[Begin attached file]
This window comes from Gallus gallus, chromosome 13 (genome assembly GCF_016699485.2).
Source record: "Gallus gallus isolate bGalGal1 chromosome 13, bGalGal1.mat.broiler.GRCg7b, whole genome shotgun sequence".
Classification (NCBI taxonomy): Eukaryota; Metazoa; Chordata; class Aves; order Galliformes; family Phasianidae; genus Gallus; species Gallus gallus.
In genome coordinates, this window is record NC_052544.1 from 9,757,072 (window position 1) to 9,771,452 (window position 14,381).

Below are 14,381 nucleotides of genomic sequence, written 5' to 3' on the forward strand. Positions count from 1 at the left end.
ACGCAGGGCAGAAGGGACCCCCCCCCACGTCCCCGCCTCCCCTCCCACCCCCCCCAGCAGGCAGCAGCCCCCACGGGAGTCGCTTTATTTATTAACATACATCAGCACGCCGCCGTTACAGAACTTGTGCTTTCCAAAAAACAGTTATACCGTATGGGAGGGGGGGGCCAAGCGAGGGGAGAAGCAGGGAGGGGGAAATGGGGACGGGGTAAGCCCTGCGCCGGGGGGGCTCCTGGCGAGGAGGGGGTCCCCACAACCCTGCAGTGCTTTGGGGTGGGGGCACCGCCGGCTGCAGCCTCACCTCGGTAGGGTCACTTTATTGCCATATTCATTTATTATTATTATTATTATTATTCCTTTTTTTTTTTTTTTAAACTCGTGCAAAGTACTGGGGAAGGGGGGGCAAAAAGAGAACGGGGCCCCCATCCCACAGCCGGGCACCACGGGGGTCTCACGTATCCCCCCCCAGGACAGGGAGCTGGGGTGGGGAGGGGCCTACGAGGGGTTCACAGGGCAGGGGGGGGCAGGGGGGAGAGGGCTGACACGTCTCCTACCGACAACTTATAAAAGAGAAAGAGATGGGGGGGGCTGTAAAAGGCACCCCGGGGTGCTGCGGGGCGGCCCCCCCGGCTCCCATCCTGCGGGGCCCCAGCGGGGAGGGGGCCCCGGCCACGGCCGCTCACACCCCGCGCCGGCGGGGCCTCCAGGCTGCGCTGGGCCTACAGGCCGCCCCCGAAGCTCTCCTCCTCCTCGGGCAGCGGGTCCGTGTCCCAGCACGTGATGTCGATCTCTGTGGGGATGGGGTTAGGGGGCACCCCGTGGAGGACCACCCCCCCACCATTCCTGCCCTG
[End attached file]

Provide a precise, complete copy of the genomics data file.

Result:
This window comes from Gallus gallus, chromosome 13 (genome assembly GCF_016699485.2).
Source record: "Gallus gallus isolate bGalGal1 chromosome 13, bGalGal1.mat.broiler.GRCg7b, whole genome shotgun sequence".
Classification (NCBI taxonomy): Eukaryota; Metazoa; Chordata; class Aves; order Galliformes; family Phasianidae; genus Gallus; species Gallus gallus.
In genome coordinates, this window is record NC_052544.1 from 9,757,072 (window position 1) to 9,771,452 (window position 14,381).

Below are 14,381 nucleotides of genomic sequence, written 5' to 3' on the forward strand. Positions count from 1 at the left end.
ACGCAGGGCAGAAGGGACCCCCCCCCACGTCCCCGCCTCCCCTCCCACCCCCCCCAGCAGGCAGCAGCCCCCACGGGAGTCGCTTTATTTATTAACATACATCAGCACGCCGCCGTTACAGAACTTGTGCTTTCCAAAAAACAGTTATACCGTATGGGAGGGGGGGGCCAAGCGAGGGGAGAAGCAGGGAGGGGGAAATGGGGACGGGGTAAGCCCTGCGCCGGGGGGGCTCCTGGCGAGGAGGGGGTCCCCACAACCCTGCAGTGCTTTGGGGTGGGGGCACCGCCGGCTGCAGCCTCACCTCGGTAGGGTCACTTTATTGCCATATTCATTTATTATTATTATTATTATTATTCCTTTTTTTTTTTTTTTAAACTCGTGCAAAGTACTGGGGAAGGGGGGGCAAAAAGAGAACGGGGCCCCCATCCCACAGCCGGGCACCACGGGGGTCTCACGTATCCCCCCCCAGGACAGGGAGCTGGGGTGGGGAGGGGCCTACGAGGGGTTCACAGGGCAGGGGGGGGCAGGGGGGAGAGGGCTGACACGTCTCCTACCGACAACTTATAAAAGAGAAAGAGATGGGGGGGGCTGTAAAAGGCACCCCGGGGTGCTGCGGGGCGGCCCCCCCGGCTCCCATCCTGCGGGGCCCCAGCGGGGAGGGGGCCCCGGCCACGGCCGCTCACACCCCGCGCCGGCGGGGCCTCCAGGCTGCGCTGGGCCTACAGGCCGCCCCCGAAGCTCTCCTCCTCCTCGGGCAGCGGGTCCGTGTCCCAGCACGTGATGTCGATCTCTGTGGGGATGGGGTTAGGGGGCACCCCGTGGAGGACCACCCCCCCACCATTCCTGCCCTG